Garage sales: for the (early) birds

Garage sale shoppers have different reasons for arriving early to find deals.
WARREN -- It was an average morning for Hadley, Pa., resident Paula Addams.
She woke up early, stopped at the doughnut shop for coffee, and drove about 50 minutes from Hadley to Warren to arrive early at the day's most promising garage sale. She scoured the sale for the perfect items and left with a buggy full of random selections, including a lamp base made out of a bottle of Jack Daniels.
Maybe the Jack Daniels lamp wasn't so average. But that was the point.
Addams, a retired nurse and self-proclaimed garage sale early bird, said she makes a habit of arriving at sales early to have the best chance of finding unique items and good deals.
She was one of the shoppers who arrived early to the annual Easter Seals indoor garage sale Aug. 3, which was scheduled to begin at 9 a.m. at the Ridgeview Plaza in Warren.
The first early bird arrived just after 8 a.m. Addams and a couple of good friends were among the five people at the plaza by 8:20 a.m. By the time the doors opened at exactly 9 a.m., about 50 people bumped and pushed their way down the aisles of discarded goods.
'No Early Birds'
Early birds make up what filmmaker Michael Bayer calls a "unique subculture" of dedicated individuals -- many of whom are retirees -- who arrive at garage sales long before they are scheduled to start in hopes of being the first to find their perfect item.
Bayer got first-hand experience with that subculture while co-directing the 2001 documentary "No Early Birds," an unusual adventure into the thoughts and lives of some early birds from the Austin, Texas area.
Based on his experiences, Bayer loosely categorizes early birds into three categories: the frugal shopper, the semi-professional, and the obsessive shopper or collector.
Semi-professionals are the auctioneers, antique dealers and those who hope to re-sell their purchases on eBay.
Obsessive shoppers -- like Addams -- and collectors buy things they don't need because they like the experience as a whole. "It's their form of recreation," Bayer said.
Frugal shoppers know what they need and look for inexpensive items to use themselves, such as furniture and children's toys.
Despite their labels, shoppers in all three categories have one thing in common. They love a great deal.
"You don't have to need it," Addams said. "You just want it. It's like having a drink."
Addams illustrated her point as she looked at her reflection in a steel stand-up mixer.
"I just want one because I've never had one," she said. "This is the nature of the beast."
Finds of the day
Such was the case with many of the items that ended up in Addams' $25 worth of purchases after three hours of shopping, including the Jack Daniels lamp, a ceramic yellow pot, sieve, hummingbird feeder and a box of canning jars.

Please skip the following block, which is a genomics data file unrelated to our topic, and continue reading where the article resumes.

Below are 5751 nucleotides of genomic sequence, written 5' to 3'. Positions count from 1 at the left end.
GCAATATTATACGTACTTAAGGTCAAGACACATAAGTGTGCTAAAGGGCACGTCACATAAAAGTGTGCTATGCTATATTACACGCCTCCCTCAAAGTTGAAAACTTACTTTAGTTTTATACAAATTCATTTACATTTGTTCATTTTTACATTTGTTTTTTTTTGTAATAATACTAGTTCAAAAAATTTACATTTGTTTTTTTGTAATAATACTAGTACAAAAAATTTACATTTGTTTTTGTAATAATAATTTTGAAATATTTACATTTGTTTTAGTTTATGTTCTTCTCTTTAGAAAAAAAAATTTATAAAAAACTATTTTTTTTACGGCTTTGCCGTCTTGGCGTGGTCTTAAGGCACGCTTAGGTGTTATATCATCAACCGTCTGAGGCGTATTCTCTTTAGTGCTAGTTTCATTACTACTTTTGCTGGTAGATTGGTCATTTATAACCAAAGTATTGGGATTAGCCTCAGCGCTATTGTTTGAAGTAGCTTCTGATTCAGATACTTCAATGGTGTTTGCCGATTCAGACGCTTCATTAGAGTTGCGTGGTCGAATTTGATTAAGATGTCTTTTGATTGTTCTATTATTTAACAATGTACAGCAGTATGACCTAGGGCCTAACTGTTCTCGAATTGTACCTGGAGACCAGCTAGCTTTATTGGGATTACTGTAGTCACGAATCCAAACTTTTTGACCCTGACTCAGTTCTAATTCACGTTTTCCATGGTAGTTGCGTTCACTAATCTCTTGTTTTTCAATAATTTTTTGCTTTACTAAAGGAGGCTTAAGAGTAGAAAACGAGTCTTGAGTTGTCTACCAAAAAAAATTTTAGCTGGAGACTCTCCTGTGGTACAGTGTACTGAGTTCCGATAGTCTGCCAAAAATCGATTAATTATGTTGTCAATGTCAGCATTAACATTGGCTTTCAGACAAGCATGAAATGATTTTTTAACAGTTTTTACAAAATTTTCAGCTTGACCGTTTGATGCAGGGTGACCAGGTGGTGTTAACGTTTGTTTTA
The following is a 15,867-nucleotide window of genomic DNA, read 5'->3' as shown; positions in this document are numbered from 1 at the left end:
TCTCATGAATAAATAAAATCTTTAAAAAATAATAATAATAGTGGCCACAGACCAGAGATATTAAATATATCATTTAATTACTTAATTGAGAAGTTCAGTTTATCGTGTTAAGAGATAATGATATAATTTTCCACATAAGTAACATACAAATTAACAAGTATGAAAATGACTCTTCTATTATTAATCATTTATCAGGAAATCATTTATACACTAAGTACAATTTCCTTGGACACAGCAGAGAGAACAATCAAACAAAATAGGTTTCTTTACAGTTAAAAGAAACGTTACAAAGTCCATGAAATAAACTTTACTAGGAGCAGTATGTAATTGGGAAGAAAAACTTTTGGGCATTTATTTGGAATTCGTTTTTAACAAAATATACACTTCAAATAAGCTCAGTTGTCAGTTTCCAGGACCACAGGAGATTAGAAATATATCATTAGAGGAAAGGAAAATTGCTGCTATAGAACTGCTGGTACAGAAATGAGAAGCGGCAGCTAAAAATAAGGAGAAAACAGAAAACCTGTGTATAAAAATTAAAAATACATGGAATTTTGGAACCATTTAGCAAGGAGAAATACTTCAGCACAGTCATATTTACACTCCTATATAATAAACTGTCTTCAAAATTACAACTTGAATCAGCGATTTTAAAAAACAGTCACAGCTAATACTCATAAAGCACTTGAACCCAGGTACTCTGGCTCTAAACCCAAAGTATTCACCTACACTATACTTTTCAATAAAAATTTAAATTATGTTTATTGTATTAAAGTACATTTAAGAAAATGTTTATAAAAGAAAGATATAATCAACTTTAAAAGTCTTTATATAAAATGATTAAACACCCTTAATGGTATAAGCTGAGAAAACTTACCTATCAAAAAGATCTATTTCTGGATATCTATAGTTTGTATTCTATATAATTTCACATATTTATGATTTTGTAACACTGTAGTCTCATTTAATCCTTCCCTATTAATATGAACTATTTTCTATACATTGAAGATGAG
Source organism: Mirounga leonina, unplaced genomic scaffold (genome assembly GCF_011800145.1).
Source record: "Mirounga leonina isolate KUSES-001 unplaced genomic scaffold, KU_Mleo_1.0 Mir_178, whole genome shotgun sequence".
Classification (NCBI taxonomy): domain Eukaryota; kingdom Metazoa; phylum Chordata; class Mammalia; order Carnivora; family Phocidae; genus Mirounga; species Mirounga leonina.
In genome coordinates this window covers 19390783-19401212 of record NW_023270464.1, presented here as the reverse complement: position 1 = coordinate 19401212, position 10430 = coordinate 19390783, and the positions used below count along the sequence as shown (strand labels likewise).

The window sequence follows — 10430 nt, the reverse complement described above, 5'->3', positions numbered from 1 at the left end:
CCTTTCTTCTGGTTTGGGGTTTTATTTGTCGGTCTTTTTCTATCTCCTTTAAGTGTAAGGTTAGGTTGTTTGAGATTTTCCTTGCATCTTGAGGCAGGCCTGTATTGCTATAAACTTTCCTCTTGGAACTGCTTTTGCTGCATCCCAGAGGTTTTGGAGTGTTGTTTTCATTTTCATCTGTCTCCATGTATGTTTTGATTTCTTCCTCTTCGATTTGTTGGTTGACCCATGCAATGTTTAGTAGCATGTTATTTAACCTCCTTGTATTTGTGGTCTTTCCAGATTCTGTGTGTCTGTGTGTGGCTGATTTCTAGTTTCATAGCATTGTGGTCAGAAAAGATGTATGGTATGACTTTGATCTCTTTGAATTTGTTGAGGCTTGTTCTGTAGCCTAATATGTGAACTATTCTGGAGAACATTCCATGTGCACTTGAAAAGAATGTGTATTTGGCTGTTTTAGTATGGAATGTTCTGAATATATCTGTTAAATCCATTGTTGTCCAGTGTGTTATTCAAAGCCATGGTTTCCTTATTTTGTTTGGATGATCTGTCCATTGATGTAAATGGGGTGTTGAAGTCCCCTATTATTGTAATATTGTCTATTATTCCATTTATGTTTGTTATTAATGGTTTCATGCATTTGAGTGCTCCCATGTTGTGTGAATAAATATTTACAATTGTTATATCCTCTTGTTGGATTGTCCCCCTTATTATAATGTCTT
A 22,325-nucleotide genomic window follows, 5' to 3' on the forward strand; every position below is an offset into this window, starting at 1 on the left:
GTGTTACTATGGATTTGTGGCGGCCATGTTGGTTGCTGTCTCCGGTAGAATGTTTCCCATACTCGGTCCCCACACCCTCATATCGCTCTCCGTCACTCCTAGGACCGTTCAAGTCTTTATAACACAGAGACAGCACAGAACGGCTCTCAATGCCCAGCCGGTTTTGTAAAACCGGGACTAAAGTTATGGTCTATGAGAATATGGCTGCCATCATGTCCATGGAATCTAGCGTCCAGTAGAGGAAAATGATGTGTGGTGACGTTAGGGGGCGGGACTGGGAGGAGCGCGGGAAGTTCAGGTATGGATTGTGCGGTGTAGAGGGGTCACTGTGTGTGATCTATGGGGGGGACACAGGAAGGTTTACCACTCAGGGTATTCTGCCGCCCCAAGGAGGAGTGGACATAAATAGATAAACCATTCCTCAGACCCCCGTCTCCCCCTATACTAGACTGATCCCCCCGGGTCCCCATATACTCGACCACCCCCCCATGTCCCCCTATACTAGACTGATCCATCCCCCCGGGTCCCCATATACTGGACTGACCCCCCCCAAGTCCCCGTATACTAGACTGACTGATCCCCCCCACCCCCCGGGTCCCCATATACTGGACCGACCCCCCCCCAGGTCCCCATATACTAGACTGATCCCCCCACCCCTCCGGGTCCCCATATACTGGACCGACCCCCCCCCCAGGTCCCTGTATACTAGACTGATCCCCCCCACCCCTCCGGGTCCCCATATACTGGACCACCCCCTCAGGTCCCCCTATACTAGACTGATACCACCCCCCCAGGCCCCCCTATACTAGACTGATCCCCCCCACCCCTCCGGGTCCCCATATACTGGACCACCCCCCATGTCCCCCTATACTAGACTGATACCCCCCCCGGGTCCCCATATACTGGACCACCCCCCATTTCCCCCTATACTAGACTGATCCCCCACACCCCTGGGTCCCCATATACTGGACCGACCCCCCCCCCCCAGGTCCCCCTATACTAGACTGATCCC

Addams looked above and below tables and through piles, trying to be the first to find the best values she could.
"This is an addictive sport," she said. "Think of the exercise you're getting. Think of the exercise your wallet is getting!"
Despite the enthusiasm she shared with her fellow early birds, Addams knew her limits. The IV pole, an unidentifiable Sears appliance that resembled a small spaceship, a display of adult diapers and a box of dried blood fertilizer were just a bit too bizarre for her taste, no matter how cheap they were.
Addams' neighbor and shopping partner, Carol Swogger, was less conservative. By the time she reached the check out line, Swogger was dragging three shopping carts behind her, full of everything from pots and pans to children's toys and a small turtle statue.
Harmless fun?
Bayer said he learned that early birds like Addams and Swogger develop a habit and turn it into a recreational activity.
"It's an addictive pastime," he said. "It's like going to Vegas in a way. It's harmless fun, if you can afford it."
Youngstown resident Gerald Thomas said he gambles on the luck of being an early bird when he searches for items to re-sell on eBay.
Thomas spent only three minutes finding his only purchase, a mixer he said he thought would sell on the Internet for at least $5 more than the $20 he paid for it.
And anybody could make the same kind of easy cash, he said.
"I guarantee there's something lying around on the tables," Thomas said. "You just have to know what you're looking for."
Bayer, now an art director who occasionally shops at garage sales when designing sets for commercials, said knowing how garage sales work is helpful, but isn't a guarantee of success.
"It's an incredible resource, but it's really luck," he said.

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